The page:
REVIEW POTPOURRI: First Lady Elizabeth Monroe

Elizabeth Monroe

Peter Catesby Peter Cates

First Lady Elizabeth Monroe

Former 5th First Lady Elizabeth Kortright Monroe (1768-1830) was one of the most anti-social FLs to live at the White House during her eight years (1817-1825) while her husband James Monroe (1758-1831) ushered in what was known as the Era of Good Feelings, that period of “happiness” sometimes referred to by cynical misanthropes as the Era of Good Stealings, that story for another week.

One of the most lively chapters in Christine Sadler’s 1963 America’s First Ladies concerns the quiet Mrs. Monroe:

“She was forty-eight years of age when her husband became president and she had lived in Washington as a Cabinet wife for seven years without, it was said, making neither friends nor enemies. ‘The Monroes are perfect strangers, ‘ wailed Margaret Bayard Smith, the capital city’s most ardent note taker during the period and the one most often quoted, ‘not only to me but to all the citizens.

“The story of Elizabeth is almost entirely the story of her husband, on whom she was unusually dependent. It was an arrangement which apparently suited him perfectly and which he perhaps had fostered. She was only seventeen when he married her in New York City on February 16, 1786, while he was a member of the Continental Congress. He was twenty-seven and a veteran of the Revolutionary War, with a scar to prove it, and had studied law under his idol and mentor, Thomas Jefferson. One of his Virginia colleagues in the Congress described Elizabeth as ‘the smiling little Venus’ when she and her tall husband departed for a week-long honeymoon on the outer reaches of Long Island. ”

Pres. James Monroe

One very noble deed of Mrs. Monroe occurred when her husband was George Washington’s Minister to France in 1794. Adrienne Lafayette, wife of the Marquis who had provided much help with French troops during the last years of the American Revolution, was in prison with her two daughters and awaiting execution by the guillotine (She had already lost her mother, grandmother and sister to the blade.).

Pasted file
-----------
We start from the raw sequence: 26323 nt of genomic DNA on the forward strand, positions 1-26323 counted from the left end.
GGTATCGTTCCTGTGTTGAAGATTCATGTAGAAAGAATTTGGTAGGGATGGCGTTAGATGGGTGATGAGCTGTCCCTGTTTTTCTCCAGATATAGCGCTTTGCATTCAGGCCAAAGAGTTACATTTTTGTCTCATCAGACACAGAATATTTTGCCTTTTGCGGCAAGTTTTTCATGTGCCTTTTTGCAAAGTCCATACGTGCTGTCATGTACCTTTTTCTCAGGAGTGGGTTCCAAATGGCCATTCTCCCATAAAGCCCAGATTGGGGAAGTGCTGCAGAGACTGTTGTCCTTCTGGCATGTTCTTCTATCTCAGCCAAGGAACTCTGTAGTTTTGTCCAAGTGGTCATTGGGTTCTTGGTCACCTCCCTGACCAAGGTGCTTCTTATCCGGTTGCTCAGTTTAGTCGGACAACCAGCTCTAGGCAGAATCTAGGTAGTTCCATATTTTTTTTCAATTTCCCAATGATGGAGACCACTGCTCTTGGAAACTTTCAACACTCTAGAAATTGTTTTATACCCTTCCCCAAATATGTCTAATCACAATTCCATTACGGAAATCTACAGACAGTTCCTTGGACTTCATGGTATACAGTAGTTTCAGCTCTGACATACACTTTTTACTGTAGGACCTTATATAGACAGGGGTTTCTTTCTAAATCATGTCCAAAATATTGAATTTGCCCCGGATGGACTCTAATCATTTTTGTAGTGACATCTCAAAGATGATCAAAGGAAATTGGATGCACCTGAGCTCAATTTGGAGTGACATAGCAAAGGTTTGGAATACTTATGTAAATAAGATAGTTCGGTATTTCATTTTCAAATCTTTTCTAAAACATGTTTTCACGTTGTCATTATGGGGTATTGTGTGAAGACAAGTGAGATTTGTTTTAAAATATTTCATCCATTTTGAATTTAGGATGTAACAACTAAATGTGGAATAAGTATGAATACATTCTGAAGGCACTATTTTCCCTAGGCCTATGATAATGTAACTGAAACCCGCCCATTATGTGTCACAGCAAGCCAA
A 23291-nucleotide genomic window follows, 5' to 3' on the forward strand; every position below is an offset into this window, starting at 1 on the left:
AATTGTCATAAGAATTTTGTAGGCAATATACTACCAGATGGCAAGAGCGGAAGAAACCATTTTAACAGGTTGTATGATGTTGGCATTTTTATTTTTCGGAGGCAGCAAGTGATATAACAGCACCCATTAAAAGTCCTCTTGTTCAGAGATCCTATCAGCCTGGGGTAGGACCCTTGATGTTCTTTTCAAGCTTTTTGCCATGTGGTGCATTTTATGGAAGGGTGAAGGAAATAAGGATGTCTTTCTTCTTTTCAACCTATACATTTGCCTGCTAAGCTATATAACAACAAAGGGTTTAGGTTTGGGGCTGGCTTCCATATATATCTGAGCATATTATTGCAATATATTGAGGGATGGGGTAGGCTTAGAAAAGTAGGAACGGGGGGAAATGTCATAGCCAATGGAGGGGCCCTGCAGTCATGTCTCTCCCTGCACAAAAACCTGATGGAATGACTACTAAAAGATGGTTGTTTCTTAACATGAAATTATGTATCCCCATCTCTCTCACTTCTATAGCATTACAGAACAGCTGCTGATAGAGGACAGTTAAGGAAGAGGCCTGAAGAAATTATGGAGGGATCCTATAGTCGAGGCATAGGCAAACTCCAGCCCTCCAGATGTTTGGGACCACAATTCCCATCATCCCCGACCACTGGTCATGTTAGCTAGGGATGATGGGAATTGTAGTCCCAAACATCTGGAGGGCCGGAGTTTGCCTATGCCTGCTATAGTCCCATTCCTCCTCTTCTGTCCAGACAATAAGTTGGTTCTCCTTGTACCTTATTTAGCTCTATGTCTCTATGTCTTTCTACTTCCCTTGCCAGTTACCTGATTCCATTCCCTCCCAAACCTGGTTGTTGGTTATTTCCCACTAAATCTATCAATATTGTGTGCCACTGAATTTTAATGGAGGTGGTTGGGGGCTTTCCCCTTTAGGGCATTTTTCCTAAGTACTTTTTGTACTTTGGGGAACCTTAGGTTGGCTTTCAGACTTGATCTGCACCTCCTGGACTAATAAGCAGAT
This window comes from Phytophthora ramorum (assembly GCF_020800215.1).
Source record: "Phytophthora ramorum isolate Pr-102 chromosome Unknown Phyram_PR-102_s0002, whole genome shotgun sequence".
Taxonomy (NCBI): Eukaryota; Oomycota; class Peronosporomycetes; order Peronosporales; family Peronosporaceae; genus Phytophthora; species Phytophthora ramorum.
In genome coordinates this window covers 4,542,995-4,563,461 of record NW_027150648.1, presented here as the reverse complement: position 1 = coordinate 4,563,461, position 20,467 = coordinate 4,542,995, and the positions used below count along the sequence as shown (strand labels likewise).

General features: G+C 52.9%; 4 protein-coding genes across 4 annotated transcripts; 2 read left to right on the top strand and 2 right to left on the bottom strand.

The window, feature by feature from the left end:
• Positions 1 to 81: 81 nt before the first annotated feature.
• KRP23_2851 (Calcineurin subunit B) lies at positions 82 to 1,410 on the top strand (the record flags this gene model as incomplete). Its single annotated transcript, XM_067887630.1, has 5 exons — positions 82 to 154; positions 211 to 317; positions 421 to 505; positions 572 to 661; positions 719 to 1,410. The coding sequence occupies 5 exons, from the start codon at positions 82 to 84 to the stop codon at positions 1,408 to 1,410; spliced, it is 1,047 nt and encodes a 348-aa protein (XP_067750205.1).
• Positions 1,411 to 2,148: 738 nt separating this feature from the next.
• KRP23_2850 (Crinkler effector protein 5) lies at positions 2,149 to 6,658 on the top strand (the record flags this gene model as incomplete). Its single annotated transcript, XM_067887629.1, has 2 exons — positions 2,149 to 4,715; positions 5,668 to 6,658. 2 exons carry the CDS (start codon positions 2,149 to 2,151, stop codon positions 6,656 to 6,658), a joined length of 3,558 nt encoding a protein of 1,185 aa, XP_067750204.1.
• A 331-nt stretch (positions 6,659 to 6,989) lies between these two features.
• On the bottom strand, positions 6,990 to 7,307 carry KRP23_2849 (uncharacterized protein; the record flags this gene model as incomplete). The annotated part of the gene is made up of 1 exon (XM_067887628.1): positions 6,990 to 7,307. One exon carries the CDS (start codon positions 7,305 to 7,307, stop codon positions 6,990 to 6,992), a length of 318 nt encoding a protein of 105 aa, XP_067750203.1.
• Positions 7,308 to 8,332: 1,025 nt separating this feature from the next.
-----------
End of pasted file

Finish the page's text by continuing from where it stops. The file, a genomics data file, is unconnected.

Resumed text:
All Americans in France were under strict orders to maintain strict neutrality, even though Washington himself cherished Lafayette like a son. The Monroes decided otherwise and devised a plan.

Dressing in the finest apparel and the carriage decorated in full U.S. insignia, Elizabeth arrived at the prison with her entourage in all innocence to pay a visit to her dear friend and so charmed those powers that be that Madame Lafayette and her daughters were released from prison within a few days and given passports out of the country.

Upon the Monroes replacing the Madisons in the White House, they lived a very quiet life and pretty well shunned most Washington society, entertaining very small groups of family and friends.

Their older daughter Eliza and her husband George Hay (He was the prosecutor in the trial of Thomas Jefferson’s former vice-president Aaron Burr for treason) came to live with them at the White House and, with her mother’s blessing, she assumed most of the responsibilities for the limited social calendar in a most unfortunately arrogant manner. Furthermore, the First Lady was suffering from poor health.

Meanwhile the President had expensive tastes for finely crafted furniture from France and was granted $30,000 from Congress to decorate the newly-rebuilt White House. He also sought the most costly linen, china and silverware, running up the kind of bills which caused a previously supportive Congress to take notice.

After leaving the White House when Monroe’s Secretary of State John Quincy Adams assumed office in 1825, they retired to their country estate, Oak Hill, near Leesburg, Virginia, where Elizabeth Monroe died in 1830 at the age of 62 followed a year later by her husband at 73.

A couple of footnotes:

Elizabeth Monroe’s father served as a captain for the British during the American Revolution, a fact slyly concealed by Monroe from his family and friends.

In 1814, Monroe was riding on horseback near Baltimore Harbor when he saw several thousand British troops arriving by ship but, since nobody believed they would invade, it was too late for any advanced warning.


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